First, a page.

Q: Isn’t shelter euthanasia on the decrease?
A: It is, and that’s wonderful. But we’ve hit a plateau. Animal welfare groups say about twenty million dogs and cats were euthanized in American shelters in the 1970s. Now, more than four decades later, that number is down to about four million. But that’s an outrageous number, especially when you consider that animal welfare groups say 90 percent of those are healthy and adoptable.
Q: What’s the root of the problem?
A: The root is that too many pet owners do not spay and neuter their dogs—thus there are too many accidental litters. The solution would seem straightforward: Have more pet owners get their dogs fixed. Unfortunately, issues of accessibility and affordability make that more easily said than done. According to an organization called Spay FIRST!, fewer than ten states can claim to offer pet owners accessible and affordable spay/neuter. The organization defines “access” as having a veterinary clinic, a low-cost spay/neuter facility, or a program that transports dogs to a clinic within fifty miles of a pet owner’s home. It defines “affordability” as keeping the cost less than what a low- or minimum-wage worker makes in a day—in some cases making it free. Then there’s also the issue of education. For many dog owners, especially those who grew up in rural or farming communities, spaying and neutering dogs was something that traditionally just wasn’t done, so it is something that needs to be taught.
Q: Why do we often hear the situation for dogs—in terms of shelter euthanasia—is worse in the South than in any other region of the country?
A: In part, it’s an issue of numbers—the South has a large population—including a large dog-owning population which itself has historical roots—and a large percentage of Southerners live in poverty. Thus the issues of accessibility and affordability are ever-present. That historical relationship stems from the region’s agrarian history. Dogs were quite useful on the farm—they had a host of jobs, from protecting the homestead to accompanying their owners on hunts. Everyone had them, and no one fixed them. It just wasn’t something that was done—the American Veterinary Medical Association didn’t even establish standards for spay/neuter until 1923. And still, by the 1970s, only 10 percent of pet dogs and 1 percent of pet cats were fixed. Dogs also tended to live outside the house, so if a dog had puppies it’s not like a family went from one dog in the house to nine or ten. They lived outside—they were animals. They were property. They were not pets—certainly not this notion we have today of companion animals.
Q: If more people rescued animals from shelters, rather than bought from breeders or pet stores, could we solve this problem?
A: No, though it would certainly help. As I heard over and over again, we have to “turn off the spigot.” Stop the procreation. The other thing I heard from shelter workers repeatedly was, “We’re adopting them out one and a time, and they’re making them eight, nine, ten at a time.”
Q: How do we, as a society, make spay/neuter more affordable and accessible?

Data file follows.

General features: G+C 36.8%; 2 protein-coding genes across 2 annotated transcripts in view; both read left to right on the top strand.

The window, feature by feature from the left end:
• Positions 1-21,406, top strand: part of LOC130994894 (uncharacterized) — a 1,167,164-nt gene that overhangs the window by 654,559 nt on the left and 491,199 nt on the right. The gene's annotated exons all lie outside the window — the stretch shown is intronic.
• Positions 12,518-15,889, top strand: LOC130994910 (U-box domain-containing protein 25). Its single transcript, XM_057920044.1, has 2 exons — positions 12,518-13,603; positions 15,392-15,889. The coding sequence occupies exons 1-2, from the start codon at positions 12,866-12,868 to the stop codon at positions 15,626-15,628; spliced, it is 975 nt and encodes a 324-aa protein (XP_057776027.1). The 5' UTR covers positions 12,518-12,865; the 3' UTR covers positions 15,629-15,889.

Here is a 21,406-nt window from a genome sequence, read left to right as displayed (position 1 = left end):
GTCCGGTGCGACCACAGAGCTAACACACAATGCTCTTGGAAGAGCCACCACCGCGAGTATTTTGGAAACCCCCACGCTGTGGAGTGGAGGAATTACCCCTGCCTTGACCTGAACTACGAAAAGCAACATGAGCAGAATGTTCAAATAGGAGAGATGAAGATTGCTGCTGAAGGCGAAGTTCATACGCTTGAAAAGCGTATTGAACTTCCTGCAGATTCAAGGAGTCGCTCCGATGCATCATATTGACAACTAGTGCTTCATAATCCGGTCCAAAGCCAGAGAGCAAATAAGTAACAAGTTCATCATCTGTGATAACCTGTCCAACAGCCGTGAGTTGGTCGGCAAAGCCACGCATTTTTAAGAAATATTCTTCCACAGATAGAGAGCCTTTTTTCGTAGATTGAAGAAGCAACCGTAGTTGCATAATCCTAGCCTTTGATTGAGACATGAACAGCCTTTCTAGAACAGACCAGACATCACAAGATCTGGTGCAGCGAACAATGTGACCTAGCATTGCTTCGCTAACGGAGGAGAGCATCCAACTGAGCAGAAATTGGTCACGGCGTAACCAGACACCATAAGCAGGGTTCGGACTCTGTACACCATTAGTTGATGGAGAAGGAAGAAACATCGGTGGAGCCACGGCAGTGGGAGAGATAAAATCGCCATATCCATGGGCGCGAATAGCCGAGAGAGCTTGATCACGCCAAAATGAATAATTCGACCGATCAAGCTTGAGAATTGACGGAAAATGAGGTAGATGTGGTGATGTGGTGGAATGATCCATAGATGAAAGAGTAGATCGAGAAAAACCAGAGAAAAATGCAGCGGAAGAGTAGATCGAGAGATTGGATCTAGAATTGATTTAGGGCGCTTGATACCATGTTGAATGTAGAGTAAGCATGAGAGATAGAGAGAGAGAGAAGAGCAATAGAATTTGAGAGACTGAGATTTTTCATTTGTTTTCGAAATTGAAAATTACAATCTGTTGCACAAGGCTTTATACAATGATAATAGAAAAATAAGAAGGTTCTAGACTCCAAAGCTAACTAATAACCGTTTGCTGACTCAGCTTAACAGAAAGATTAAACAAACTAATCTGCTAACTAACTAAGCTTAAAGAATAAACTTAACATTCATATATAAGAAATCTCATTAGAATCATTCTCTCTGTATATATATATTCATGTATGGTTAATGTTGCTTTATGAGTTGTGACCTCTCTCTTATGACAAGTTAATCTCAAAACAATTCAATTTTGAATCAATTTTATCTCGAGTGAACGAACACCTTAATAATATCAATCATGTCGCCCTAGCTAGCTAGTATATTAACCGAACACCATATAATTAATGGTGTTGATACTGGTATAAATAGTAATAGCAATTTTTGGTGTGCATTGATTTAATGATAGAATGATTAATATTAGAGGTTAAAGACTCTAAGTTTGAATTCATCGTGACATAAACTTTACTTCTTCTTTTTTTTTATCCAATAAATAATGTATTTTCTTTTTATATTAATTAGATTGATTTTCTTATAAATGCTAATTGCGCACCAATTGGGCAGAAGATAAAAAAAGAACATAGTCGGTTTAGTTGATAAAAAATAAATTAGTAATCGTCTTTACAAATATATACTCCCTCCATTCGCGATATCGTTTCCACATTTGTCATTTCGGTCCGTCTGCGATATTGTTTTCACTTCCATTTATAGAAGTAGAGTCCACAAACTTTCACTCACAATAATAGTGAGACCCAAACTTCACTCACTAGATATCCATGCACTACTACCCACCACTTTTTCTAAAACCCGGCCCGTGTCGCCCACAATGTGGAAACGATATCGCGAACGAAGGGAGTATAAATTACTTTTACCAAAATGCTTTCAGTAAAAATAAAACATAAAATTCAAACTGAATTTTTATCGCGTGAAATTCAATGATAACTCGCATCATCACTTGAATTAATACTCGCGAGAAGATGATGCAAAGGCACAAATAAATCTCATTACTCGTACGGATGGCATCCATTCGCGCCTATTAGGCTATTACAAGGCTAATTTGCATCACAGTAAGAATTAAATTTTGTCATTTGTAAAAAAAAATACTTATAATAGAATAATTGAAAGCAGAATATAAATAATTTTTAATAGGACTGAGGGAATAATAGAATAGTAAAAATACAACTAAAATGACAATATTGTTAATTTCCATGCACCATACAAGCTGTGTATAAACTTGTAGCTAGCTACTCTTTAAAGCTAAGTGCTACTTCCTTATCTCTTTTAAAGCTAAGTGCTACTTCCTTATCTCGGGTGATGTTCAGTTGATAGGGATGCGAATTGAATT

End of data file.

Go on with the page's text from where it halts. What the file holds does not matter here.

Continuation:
A: First, bring the price of the surgery down. This can be done with more low-cost clinics that specialize in high-volume spay/neuter surgery. And it can be done by creating state programs, like New Jersey’s Animal Population Control program, that help fund the surgery for low-income pet owners and those who adopt from shelters.
Second, make the surgery more accessible. Mobile units. More low-cost clinics. Have private vets donate space in their clinics one morning a week to low-cost, high-volume surgeries. People can donate to low-cost spay/neuter clinics so the clinics can offer low-income pet owners deeper discounts.
Third, through education. Teach people about the benefits of fixing a dog to the animal’s health and behavior, and the consequences of not fixing a dog to overpopulation.
Q: Many people who rescue dogs probably wish they knew their dog’s history. What made you actually seek it out?
A: With my first rescue—Gryffin—I always wondered what his life was like before he was found in a box on the side of an Atlanta-area highway. He, too, had some little oddities—he was afraid of garbage bags and he disliked dogs who were boxers. If we were walking down the street or if we were in the dog park, the only breed he would have a negative reaction to was the boxer. But I never did anything—I just wondered.
With Galen, there was something about her submissiveness that was so extreme … and then the timing was right in my life. I was having a mini-mid-career crisis, and reporting this book seemed to be a way for me to move in a direction that had purpose.
Q: You’ve said that Galen could be the poster-puppy for America’s dog problem. What do you mean?
A: Galen was born to a dog who wasn’t spayed because her family couldn’t afford it. The family’s home also didn’t have a fenced-in yard, so when she—her name is Daisy—was outside, she was tied to a tree along the side of the house. Daisy’s owner told me that she didn’t intend to breed Daisy. What happened was that when Daisy was in one of her heat cycles, a neighbor’s dog impregnated her. The result was a seven-pup litter that the family could not afford to care for and that it couldn’t give away. So, the owner and her son dropped the puppies at the shelter when they were six weeks old. But that litter was lucky—they were seen by a rescue organization that pulled them, had them fostered, and had them transported to New Jersey.
An interview with Among Animals contributor Jean Ryan (“Greyhound”) by Jennifer Hartsock
Q: Jean, many of your short works are inspired by real life events—ranging from media, friends, or your expertise in the food industry. Do they offer many unexpected sources of inspiration?